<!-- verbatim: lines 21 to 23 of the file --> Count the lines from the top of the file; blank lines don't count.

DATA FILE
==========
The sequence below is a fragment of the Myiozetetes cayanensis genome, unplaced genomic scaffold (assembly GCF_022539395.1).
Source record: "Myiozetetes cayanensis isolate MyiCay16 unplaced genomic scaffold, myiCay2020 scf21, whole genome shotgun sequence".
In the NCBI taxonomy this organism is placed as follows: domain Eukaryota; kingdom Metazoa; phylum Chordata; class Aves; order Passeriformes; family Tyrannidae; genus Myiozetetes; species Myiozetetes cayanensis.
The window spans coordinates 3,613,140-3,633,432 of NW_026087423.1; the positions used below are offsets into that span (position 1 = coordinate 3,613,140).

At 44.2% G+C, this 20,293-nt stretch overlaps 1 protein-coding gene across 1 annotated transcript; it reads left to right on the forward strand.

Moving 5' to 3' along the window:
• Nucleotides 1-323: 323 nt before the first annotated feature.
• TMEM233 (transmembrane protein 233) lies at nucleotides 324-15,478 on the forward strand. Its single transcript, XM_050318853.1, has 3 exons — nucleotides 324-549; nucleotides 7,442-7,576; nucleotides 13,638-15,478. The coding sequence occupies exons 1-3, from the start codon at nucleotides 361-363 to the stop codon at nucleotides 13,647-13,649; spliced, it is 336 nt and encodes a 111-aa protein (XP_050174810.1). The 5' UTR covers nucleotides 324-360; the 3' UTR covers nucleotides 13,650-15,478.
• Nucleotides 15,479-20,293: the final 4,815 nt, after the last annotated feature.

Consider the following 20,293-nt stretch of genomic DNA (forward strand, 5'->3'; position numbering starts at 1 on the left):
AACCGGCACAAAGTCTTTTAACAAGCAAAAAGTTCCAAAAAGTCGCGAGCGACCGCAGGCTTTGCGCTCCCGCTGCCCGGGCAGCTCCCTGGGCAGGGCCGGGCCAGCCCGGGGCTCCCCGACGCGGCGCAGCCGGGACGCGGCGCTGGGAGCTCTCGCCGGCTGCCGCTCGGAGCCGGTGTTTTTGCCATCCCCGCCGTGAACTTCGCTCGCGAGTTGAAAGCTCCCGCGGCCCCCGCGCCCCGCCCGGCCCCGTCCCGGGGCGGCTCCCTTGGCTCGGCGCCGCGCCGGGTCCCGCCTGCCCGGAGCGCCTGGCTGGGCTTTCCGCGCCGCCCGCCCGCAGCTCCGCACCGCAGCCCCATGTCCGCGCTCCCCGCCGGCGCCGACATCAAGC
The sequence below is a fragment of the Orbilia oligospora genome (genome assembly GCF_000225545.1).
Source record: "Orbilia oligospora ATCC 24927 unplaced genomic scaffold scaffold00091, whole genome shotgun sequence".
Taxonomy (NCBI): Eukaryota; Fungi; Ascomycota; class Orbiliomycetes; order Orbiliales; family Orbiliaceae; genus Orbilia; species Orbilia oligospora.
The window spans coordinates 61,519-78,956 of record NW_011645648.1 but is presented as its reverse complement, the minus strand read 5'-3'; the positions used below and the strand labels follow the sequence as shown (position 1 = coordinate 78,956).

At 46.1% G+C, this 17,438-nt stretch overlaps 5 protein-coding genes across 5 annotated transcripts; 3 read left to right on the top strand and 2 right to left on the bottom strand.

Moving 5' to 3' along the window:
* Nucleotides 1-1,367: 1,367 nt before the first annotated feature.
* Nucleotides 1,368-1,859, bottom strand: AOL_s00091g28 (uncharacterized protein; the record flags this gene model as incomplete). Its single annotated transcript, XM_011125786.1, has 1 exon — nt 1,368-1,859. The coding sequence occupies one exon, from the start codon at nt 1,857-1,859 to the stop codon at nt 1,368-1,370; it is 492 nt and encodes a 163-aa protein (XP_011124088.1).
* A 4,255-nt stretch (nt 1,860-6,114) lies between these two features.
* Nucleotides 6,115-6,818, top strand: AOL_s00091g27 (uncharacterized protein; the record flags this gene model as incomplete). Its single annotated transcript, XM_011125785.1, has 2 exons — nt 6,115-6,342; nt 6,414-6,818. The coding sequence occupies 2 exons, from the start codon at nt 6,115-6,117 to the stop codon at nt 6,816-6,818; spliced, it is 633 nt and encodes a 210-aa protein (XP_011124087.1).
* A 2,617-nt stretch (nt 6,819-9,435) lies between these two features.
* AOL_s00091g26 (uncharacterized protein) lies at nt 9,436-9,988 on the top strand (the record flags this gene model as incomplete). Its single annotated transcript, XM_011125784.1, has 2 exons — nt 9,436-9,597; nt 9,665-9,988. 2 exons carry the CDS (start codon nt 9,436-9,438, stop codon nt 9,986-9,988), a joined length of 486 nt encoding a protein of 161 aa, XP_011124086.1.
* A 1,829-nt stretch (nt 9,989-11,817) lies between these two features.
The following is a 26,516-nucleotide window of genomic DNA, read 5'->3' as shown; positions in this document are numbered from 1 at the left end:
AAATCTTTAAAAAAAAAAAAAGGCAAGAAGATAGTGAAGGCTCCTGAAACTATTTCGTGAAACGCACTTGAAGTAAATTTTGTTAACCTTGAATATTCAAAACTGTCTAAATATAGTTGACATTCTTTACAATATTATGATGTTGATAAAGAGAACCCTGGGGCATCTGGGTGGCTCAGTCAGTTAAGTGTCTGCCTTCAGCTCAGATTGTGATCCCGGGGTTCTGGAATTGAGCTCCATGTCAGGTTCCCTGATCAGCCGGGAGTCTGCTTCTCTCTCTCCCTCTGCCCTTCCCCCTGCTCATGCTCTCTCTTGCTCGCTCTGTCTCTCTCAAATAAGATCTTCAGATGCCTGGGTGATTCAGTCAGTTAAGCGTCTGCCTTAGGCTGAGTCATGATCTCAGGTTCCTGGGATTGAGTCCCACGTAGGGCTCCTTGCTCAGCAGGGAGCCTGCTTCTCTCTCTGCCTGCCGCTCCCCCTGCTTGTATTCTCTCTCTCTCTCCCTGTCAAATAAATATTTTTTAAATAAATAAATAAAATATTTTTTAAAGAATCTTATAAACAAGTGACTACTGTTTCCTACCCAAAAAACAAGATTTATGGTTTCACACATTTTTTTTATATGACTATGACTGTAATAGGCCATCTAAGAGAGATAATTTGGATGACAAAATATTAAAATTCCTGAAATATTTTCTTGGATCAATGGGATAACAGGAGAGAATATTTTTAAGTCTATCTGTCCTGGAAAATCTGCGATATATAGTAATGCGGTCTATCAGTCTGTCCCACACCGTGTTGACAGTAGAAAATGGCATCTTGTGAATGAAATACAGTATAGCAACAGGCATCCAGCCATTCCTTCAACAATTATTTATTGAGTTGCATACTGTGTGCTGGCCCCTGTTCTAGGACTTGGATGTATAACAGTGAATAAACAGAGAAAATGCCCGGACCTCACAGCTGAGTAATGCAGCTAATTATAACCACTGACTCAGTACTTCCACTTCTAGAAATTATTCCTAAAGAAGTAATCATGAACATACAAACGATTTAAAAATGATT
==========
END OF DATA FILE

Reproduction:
* Nucleotides 6,115-6,818, top strand: AOL_s00091g27 (uncharacterized protein; the record flags this gene model as incomplete). Its single annotated transcript, XM_011125785.1, has 2 exons — nt 6,115-6,342; nt 6,414-6,818. The coding sequence occupies 2 exons, from the start codon at nt 6,115-6,117 to the stop codon at nt 6,816-6,818; spliced, it is 633 nt and encodes a 210-aa protein (XP_011124087.1).
* A 2,617-nt stretch (nt 6,819-9,435) lies between these two features.
* AOL_s00091g26 (uncharacterized protein) lies at nt 9,436-9,988 on the top strand (the record flags this gene model as incomplete). Its single annotated transcript, XM_011125784.1, has 2 exons — nt 9,436-9,597; nt 9,665-9,988. 2 exons carry the CDS (start codon nt 9,436-9,438, stop codon nt 9,986-9,988), a joined length of 486 nt encoding a protein of 161 aa, XP_011124086.1.